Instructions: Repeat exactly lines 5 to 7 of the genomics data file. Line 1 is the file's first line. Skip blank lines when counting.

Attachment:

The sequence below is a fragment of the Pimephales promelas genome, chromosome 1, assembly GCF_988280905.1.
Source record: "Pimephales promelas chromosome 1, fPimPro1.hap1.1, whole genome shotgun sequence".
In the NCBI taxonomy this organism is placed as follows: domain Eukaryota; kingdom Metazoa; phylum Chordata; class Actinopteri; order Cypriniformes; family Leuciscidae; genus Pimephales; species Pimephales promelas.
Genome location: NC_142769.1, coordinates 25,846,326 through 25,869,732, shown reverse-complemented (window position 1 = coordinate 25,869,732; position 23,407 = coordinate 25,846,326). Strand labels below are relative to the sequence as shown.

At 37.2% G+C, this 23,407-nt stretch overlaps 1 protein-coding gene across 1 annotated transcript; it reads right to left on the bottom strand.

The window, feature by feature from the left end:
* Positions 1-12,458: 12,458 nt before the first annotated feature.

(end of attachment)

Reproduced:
At 37.2% G+C, this 23,407-nt stretch overlaps 1 protein-coding gene across 1 annotated transcript; it reads right to left on the bottom strand.

The window, feature by feature from the left end:
* Positions 1-12,458: 12,458 nt before the first annotated feature.